3. Compress Images

Images take up the majority of bandwidth on most websites. WP Smush.it is another great plugin that automatically compresses images as you upload them to the media library. All compression is “lossless,” meaning that you won’t notice any difference in the quality of images.

One nice thing about WP Smush.it is that it works retroactively. If thousands of images are saved in your media library, you can run them all through the plugin, compressing them to a more manageable size.

4. Leverage Browser Caching

Browser caching is a tricky issue. A handful of great caching plugins are available, but if set up incorrectly, they could cause more harm than good.

Expires headers tell the browser whether to request a particular file from the server or from the browser’s cache. Of course, this only works if the user already has a version of your Web page stored in their cache; so, the technique will speed up the website only for those who have already visited your website.

Expires headers speed up a website in two ways. First, they reduce the need for returning visitors to download the same files from your server twice. Secondly, they reduce the number of HTTP requests made.

To do this with a plugin, I recommend using WP Super Cache. However, following an installation guide is strongly recommended to ensure that you set it up correctly. Alternatively, you could add expires headers by adding the following code to your .htaccess file.

#
# associate .js with “text/javascript” type (if not present in mime.conf)
#
AddType text/javascript .js

#
# configure mod_expires
#
# URL: http://httpd.apache.org/docs/2.2/mod/mod_expires.html
#

ExpiresActive On
ExpiresDefault “access plus 1 seconds”
ExpiresByType image/x-icon “access plus 2692000 seconds”
ExpiresByType image/jpeg “access plus 2692000 seconds”
ExpiresByType image/png “access plus 2692000 seconds”
ExpiresByType image/gif “access plus 2692000 seconds”
ExpiresByType application/x-shockwave-flash “access plus 2692000 seconds”
ExpiresByType text/css “access plus 2692000 seconds”
ExpiresByType text/javascript “access plus 2692000 seconds”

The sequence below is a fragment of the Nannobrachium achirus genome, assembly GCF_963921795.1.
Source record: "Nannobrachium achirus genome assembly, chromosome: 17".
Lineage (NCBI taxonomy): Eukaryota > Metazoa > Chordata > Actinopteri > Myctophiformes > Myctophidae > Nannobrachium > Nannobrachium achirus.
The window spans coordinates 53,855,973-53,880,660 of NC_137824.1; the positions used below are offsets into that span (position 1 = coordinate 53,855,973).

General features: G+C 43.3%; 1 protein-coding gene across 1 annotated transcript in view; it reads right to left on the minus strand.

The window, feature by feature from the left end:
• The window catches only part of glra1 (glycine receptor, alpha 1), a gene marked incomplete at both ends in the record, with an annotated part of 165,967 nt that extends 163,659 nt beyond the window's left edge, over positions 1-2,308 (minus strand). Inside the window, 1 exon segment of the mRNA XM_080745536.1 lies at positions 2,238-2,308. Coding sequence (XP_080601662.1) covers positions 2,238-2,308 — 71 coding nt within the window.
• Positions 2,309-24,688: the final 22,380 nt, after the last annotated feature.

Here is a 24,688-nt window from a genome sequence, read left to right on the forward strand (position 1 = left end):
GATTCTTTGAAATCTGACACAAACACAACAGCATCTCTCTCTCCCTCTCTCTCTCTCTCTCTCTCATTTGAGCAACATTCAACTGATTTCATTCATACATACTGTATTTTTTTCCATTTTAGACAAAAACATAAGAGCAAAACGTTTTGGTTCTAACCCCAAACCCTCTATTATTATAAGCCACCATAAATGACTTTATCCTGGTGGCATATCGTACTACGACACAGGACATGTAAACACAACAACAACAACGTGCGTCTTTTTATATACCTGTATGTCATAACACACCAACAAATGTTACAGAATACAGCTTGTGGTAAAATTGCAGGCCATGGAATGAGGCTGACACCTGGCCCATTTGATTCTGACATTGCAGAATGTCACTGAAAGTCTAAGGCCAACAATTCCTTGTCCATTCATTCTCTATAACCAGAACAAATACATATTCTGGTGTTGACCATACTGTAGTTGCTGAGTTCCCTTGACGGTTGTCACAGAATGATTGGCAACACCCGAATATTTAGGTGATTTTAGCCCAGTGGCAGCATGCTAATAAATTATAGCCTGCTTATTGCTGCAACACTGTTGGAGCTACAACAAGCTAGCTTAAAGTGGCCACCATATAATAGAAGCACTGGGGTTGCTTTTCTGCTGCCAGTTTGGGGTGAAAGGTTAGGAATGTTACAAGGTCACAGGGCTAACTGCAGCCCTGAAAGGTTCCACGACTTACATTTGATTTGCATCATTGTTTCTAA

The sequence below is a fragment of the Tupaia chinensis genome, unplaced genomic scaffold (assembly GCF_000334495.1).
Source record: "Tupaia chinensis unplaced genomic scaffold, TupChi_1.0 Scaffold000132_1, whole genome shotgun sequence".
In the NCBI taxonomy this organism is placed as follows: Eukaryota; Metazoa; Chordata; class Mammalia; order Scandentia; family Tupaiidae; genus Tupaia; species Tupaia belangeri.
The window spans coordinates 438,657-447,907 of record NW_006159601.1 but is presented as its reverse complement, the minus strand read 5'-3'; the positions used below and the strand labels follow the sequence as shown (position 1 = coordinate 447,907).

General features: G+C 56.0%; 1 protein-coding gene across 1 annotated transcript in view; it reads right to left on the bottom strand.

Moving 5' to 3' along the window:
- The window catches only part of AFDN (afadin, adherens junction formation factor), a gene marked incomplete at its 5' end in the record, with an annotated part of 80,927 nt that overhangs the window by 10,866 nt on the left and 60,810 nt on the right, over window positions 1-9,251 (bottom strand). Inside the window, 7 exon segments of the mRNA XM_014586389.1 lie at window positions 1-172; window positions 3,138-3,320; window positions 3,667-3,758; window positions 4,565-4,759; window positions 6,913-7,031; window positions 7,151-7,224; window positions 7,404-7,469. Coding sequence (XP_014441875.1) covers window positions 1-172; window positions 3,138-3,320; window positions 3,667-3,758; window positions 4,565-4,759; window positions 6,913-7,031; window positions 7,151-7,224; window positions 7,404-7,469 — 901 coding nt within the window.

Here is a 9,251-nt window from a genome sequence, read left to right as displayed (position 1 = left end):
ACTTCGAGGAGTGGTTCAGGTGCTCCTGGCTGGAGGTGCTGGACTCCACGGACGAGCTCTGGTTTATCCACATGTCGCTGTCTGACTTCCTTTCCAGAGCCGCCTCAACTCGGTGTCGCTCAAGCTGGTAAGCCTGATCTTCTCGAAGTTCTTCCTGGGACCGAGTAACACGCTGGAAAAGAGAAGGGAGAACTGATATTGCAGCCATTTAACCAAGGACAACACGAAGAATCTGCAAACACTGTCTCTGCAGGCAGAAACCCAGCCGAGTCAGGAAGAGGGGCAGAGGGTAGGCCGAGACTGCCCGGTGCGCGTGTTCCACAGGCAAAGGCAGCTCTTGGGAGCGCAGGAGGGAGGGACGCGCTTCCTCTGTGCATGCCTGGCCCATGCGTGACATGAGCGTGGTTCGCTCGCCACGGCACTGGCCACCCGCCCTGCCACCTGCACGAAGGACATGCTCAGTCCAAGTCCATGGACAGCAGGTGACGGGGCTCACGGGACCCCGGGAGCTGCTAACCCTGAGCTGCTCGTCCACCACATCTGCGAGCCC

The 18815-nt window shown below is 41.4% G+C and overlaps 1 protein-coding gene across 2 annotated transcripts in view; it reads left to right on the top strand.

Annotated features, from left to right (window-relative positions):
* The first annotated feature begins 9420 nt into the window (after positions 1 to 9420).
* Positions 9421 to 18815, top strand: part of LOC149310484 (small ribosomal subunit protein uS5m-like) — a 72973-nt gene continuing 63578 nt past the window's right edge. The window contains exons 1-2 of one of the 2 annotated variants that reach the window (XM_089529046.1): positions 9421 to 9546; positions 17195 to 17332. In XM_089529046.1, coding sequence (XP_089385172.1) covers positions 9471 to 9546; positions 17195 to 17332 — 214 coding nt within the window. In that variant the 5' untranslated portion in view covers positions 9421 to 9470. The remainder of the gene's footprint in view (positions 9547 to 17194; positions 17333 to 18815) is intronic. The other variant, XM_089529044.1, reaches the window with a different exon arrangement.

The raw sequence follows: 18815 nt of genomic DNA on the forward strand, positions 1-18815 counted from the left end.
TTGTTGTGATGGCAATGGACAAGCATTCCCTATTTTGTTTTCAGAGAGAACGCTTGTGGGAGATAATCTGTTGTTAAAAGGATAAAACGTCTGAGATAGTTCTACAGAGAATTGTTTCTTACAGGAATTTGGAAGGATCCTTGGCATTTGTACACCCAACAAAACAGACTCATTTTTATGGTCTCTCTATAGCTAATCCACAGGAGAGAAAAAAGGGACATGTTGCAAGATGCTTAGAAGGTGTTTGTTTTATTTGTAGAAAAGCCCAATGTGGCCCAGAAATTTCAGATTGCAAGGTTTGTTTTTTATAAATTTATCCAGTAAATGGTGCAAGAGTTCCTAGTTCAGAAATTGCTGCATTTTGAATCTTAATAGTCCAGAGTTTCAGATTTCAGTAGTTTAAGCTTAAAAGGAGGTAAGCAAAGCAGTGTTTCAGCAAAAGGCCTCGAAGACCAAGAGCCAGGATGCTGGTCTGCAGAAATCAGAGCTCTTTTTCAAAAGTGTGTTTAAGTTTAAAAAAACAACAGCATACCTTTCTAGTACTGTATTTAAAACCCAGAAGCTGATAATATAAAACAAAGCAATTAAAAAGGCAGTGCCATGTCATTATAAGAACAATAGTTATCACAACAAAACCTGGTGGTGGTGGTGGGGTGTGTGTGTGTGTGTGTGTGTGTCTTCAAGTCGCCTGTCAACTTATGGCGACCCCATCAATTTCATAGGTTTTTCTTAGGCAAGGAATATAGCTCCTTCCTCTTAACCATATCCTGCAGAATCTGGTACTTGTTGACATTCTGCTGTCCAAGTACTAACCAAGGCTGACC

ExpiresByType application/x-javascript “access plus 2692000 seconds”
ExpiresByType text/html “access plus 600 seconds”
ExpiresByType application/xhtml+xml “access plus 600 seconds”

#
# configure mod_headers
#
# URL: http://httpd.apache.org/docs/2.2/mod/mod_headers.html
#

Header set Cache-Control “max-age=2692000, public”

Header set Cache-Control “max-age=600, private, must-revalidate”

Header unset ETag
Header unset Last-Modified

5. Clean Up the Database

I’m a big fan of how often WordPress autosaves everything, but the disadvantage is that your database will get filled with thousands of post revisions, trackbacks, pingbacks, unapproved comments and trashed items pretty quickly.

The solution to this is a fantastic plugin called WP-Optimize, which routinely clears out your database’s trash, keeping the database efficient and filled only with what needs to be kept. Of course, when doing anything to your database, always back up first.

6. Minify CSS and JavaScript Files

If you’ve installed more than a handful of plugins, chances are that your website links to 10 to 20 individual style sheets and JavaScript files on every page. This is not ideal. Putting all JavaScript into one JavaScript file and all CSS in one CSS file is considerably more efficient.

This is where minification comes in. Plugins such as Better WordPress Minify will combine all of your style sheets and JavaScript files into one, reducing the number of requests that the browser needs to make.